So diverse are the works of Ebbe Stub Wittrup, a contemporary artist who chose the photographic medium as his main form of expression, that it’s very difficult to categorise his artistic practice. For Night Sky, Wittrup photographed aeroplanes flying across the night sky, leaving their contrails behind. House of Cards is a group of still lifes of coloured cards, inspired by psychoanalyst Max Luscher’s test: the test’s assumption is that a patient’s mental state can be decoded according to the order in which he arranges the cards. Presumed Reality is a collection of snapshots portraying a group of hikers as they advance their way to the top of a mountain, which Wittrup bought at a flea market, digitized and altered slightly but enough to challenge the perception of what one is really seeing. The ability to disorient the viewer is a common trait across Wittrup’s works, and in it lies the photographer’s great talent.
The artistic mission of fine art photographer Trine Sondergaard is not so much to show us something, but to evoke what might be beyond the depicted scene. Such is, for example, the case of her recent work, Strude, a series of portraits of women wearing a mask-like hood – the strude, indeed. Not only are their faces partly concealed, but they also looks away from the camera. In directing them to pose so, Sondergaard is inviting the viewer to consider their mental space rather than the women themselves. Same goes for Interiors, a work that encompasses pictures of interiors of Danish manor houses: the semi-open windows and doors and the corridors stimulate the sensation that there is more to what can be seen in the image.
An excellent portraitist, Torben Eskerod has been using photography to take a glimpse into certain realities and reflect on contemporary society. For Prayer, he photographed a group of retired deaconesses; for Lilliputians, a group of dwarfs performing at the Danish circus Arena; for Cassadaga, a handful of American clairvoyants. The subjects of Friends and Strangers are men aged from 40 to 50, whose up-close portraits unforgivingly show all the signs of their age, raising questions about our idea of masculinity. Eskerod’s latest series, Campo Verano, holds together photographs of the small portraits, disfigured by time, that the photographer observed on the tombstones of a few Italian cemeteries in Rome, which depict the deceased in the tomb. A unique in Eskerod’s production, Campo Verano is less about the subjects and more a reflection on the photographic medium and its memorial function.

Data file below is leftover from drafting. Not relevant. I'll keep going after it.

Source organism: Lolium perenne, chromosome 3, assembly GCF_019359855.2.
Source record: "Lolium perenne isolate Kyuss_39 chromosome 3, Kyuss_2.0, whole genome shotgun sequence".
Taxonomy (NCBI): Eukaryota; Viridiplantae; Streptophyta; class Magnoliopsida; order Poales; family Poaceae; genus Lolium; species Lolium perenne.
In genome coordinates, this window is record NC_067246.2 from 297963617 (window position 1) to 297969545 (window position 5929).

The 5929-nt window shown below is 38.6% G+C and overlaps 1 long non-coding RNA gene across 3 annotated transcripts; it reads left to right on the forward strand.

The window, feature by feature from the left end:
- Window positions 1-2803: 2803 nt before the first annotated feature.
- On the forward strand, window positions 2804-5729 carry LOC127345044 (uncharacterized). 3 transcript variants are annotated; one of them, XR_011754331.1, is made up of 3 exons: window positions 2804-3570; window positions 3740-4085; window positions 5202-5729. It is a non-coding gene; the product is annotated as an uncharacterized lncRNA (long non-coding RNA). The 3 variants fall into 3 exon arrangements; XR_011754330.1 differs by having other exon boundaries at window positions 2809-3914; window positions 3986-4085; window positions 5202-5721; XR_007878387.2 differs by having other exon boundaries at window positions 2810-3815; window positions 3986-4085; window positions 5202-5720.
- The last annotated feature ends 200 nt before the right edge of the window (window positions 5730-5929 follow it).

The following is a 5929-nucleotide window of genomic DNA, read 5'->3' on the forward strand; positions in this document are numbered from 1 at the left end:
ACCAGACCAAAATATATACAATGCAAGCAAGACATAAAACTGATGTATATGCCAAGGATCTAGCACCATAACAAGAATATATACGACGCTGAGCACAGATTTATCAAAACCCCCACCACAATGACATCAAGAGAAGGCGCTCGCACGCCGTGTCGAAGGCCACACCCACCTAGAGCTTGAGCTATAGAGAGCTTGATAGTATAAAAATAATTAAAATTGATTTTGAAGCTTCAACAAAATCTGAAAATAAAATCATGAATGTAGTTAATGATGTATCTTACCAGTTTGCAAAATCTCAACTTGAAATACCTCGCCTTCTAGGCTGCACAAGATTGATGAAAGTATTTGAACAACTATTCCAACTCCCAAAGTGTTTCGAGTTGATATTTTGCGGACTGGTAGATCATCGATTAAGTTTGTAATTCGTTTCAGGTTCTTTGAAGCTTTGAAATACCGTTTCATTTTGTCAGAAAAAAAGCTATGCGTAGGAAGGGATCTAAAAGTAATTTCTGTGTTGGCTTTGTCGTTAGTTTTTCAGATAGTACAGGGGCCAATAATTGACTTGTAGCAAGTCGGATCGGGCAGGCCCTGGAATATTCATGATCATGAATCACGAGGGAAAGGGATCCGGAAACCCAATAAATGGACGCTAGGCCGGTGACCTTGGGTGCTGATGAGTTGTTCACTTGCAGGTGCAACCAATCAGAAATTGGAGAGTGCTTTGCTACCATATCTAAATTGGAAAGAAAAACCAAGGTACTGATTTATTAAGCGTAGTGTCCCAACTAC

Eight World Press Photo Awards, a W. Eugene Smith Grant for Humanistic Photography – one of the most prestigious funds a photographer can aspire to, – an Oskar Barnack Award and a string of other prominent recognitions testify to Jan Grarup‘s talent and professional commitment to photojournalism. Over the last 25 years, Grarup has covered some of the most tragic events of the world’s present history, from the genocides in Rwanda and Darfur to the Intifada wars in Palestine, from the earthquake in Haiti to the recent Central African crisis. Hard and haunting to watch, Grarup’s images still must be seen to face the brutality of war and try to learn from our mistakes.